Latin America

Colombia: Tourism’s Comeback Kid in South America

written by | Posted on May 1st, 2009

The program is for advanced divers only—a certified record, signed and stamped, of at least 20 logged dives will be required by the dive master. Clients are welcomed aboard the Doña Mariela, which accommodates 10 divers, three instructors and one physician. This program is priced at $1,699 pp and includes accommodations in air-conditioned cabins; three daily meals; four dives off Gorgona (three daytime, one nighttime) and four daily daytime dives in the waters around Mapelo; shore visits on the islands; use of tanks, air and weights; dive master services aboard the Zodiac boat; and bus transportation roundtrip between Cali and Buenaventura. Departures are scheduled monthly from Buenaventura.

Gina Nichol, president of Sunrise Birding, also participated in the expo, particularly the portion of the program that focused on birdwatching and developing the infrastructure to support birding tours. “I can say that the areas we visited were safe and Colombians are a friendly people, proud of their country and pleased to share it with visitors,” Nichol reports. “The birdwatching is unsurpassed—at least 1,870 species, which is more than any other country in the world. This is the third year that birding tours have visited Colombia, and the logistics are being improved with each itinerary. Sunrise Birding will certainly add this destination to its roster with at least a 2-week program in order to be able to cover sightings of Colombia’s many endemic species.”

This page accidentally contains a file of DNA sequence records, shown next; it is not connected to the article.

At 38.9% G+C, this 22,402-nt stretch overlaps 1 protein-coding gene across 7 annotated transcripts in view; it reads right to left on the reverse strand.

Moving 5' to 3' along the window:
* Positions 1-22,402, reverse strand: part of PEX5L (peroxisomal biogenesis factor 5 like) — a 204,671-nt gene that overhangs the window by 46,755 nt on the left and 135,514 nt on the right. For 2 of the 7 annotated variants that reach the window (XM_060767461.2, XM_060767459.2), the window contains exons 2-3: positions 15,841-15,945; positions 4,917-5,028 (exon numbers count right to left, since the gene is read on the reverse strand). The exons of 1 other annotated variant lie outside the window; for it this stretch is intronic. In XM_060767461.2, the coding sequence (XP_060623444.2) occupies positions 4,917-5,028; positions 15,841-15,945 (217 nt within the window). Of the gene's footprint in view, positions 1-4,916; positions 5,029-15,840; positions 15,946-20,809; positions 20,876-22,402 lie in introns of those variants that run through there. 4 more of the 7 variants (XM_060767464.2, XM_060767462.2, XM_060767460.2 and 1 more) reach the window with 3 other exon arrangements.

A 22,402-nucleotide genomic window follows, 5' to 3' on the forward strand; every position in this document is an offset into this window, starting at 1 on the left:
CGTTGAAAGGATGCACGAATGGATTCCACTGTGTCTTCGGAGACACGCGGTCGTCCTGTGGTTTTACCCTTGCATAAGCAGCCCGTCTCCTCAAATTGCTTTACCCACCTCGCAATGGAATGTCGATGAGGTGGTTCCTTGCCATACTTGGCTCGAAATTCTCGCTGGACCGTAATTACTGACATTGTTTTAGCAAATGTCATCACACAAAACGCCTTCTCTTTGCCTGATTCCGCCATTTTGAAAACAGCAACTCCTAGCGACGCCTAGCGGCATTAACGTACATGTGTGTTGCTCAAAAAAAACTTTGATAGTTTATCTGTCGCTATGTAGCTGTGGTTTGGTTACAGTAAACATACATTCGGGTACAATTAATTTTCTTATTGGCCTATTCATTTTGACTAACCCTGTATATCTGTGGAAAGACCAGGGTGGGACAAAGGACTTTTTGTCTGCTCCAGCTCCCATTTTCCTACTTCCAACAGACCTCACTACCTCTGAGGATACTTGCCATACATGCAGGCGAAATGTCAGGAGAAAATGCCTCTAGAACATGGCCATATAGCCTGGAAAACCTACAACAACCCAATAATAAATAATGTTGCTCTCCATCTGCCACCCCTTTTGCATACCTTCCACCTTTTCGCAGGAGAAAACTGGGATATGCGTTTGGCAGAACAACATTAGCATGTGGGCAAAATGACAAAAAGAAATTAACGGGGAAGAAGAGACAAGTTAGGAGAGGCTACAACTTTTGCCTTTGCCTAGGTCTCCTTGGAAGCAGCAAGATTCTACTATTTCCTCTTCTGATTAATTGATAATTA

The expo program also included a FAM to the ruins of San Agustin, nestled in what many might have thought of as “out-of-security-bounds” territory. However, tourism has more than doubled—city dwellers from Bogota and tour groups from Europe—since the safety situation has improved dramatically.

Following a short flight from Bogota to Neiva, travelers take a long, scenic drive overland through a countryside of rice paddies and fields of vegetables, then segueing into coffee plantations of the Rio Magdalena Valley. The vast San Agustin National Park—declared a UNESCO World Heritage site in 1995—is shrouded in mystery, for little is known about its exact origins or the purpose of the San Agustin Ruins, an incredible array of carved monumental stones, megalithic tombs, small temples, sculptures and anthropomorphic figures thought to date from the second century B.C. to the 10th century A.D. A particularly interesting cluster of 34 stones is located by a riverbank, thought to be a foot-washing area, with carvings of a birthing chair, snakes, frogs, eagles devouring serpents, and women giving birth. A path winds up from here to the park’s oldest site, well worth the climb for its statue-guarded crypts and astonishing views. Outside the park, there are other ceremonial sites along the Rio Magdalena, some best accessed on horseback.

So far, only local Colombian tour operators offer this attraction; in the U.S. market, we found a singular offering from Yampu Latin America Tours, combining San Agustin and the Tatacoa Desert into a 4-day package, spending two nights at the Hacienda Anacaona outside San Agustin and one night in Neiva with a desert visit. Priced at $1,628 pp dbl, the cost includes all air and overland transportation, hotels, meals and escorted sightseeing.